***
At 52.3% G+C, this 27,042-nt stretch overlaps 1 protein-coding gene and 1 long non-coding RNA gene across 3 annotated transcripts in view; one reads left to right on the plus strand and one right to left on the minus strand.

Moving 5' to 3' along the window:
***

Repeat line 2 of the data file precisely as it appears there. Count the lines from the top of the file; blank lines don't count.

Moving 5' to 3' along the window: